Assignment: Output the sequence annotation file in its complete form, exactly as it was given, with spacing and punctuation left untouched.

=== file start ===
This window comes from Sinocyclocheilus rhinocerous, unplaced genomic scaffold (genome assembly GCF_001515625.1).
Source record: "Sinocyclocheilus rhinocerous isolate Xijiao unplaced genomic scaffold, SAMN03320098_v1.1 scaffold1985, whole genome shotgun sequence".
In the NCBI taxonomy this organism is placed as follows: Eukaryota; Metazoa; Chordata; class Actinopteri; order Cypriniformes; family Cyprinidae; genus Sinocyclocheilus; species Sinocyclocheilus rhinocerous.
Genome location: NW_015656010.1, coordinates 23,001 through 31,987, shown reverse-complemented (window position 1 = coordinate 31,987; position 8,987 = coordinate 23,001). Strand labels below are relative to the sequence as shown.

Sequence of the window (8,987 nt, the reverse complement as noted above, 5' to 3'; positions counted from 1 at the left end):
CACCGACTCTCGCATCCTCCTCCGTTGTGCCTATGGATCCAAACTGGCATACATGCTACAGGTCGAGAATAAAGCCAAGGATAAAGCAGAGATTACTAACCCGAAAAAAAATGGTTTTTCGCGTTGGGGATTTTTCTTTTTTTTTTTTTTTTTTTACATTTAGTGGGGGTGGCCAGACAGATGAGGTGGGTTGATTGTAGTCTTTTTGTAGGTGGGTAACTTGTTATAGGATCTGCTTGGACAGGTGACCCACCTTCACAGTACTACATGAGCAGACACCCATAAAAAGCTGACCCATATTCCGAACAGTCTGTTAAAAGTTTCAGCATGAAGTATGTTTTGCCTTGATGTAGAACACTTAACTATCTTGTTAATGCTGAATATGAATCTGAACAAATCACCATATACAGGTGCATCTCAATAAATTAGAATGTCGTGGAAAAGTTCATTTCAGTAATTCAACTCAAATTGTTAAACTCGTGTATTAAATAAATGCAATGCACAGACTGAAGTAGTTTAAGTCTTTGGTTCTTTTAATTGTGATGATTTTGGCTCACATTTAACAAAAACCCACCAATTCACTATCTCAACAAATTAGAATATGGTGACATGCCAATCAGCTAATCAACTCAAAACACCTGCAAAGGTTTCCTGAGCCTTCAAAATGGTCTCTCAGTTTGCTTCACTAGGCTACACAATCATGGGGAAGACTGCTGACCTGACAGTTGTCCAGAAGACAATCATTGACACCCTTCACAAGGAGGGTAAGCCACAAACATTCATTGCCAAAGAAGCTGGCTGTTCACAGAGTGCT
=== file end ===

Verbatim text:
This window comes from Sinocyclocheilus rhinocerous, unplaced genomic scaffold (genome assembly GCF_001515625.1).
Source record: "Sinocyclocheilus rhinocerous isolate Xijiao unplaced genomic scaffold, SAMN03320098_v1.1 scaffold1985, whole genome shotgun sequence".
In the NCBI taxonomy this organism is placed as follows: Eukaryota; Metazoa; Chordata; class Actinopteri; order Cypriniformes; family Cyprinidae; genus Sinocyclocheilus; species Sinocyclocheilus rhinocerous.
Genome location: NW_015656010.1, coordinates 23,001 through 31,987, shown reverse-complemented (window position 1 = coordinate 31,987; position 8,987 = coordinate 23,001). Strand labels below are relative to the sequence as shown.

Sequence of the window (8,987 nt, the reverse complement as noted above, 5' to 3'; positions counted from 1 at the left end):
CACCGACTCTCGCATCCTCCTCCGTTGTGCCTATGGATCCAAACTGGCATACATGCTACAGGTCGAGAATAAAGCCAAGGATAAAGCAGAGATTACTAACCCGAAAAAAAATGGTTTTTCGCGTTGGGGATTTTTCTTTTTTTTTTTTTTTTTTTACATTTAGTGGGGGTGGCCAGACAGATGAGGTGGGTTGATTGTAGTCTTTTTGTAGGTGGGTAACTTGTTATAGGATCTGCTTGGACAGGTGACCCACCTTCACAGTACTACATGAGCAGACACCCATAAAAAGCTGACCCATATTCCGAACAGTCTGTTAAAAGTTTCAGCATGAAGTATGTTTTGCCTTGATGTAGAACACTTAACTATCTTGTTAATGCTGAATATGAATCTGAACAAATCACCATATACAGGTGCATCTCAATAAATTAGAATGTCGTGGAAAAGTTCATTTCAGTAATTCAACTCAAATTGTTAAACTCGTGTATTAAATAAATGCAATGCACAGACTGAAGTAGTTTAAGTCTTTGGTTCTTTTAATTGTGATGATTTTGGCTCACATTTAACAAAAACCCACCAATTCACTATCTCAACAAATTAGAATATGGTGACATGCCAATCAGCTAATCAACTCAAAACACCTGCAAAGGTTTCCTGAGCCTTCAAAATGGTCTCTCAGTTTGCTTCACTAGGCTACACAATCATGGGGAAGACTGCTGACCTGACAGTTGTCCAGAAGACAATCATTGACACCCTTCACAAGGAGGGTAAGCCACAAACATTCATTGCCAAAGAAGCTGGCTGTTCACAGAGTGCT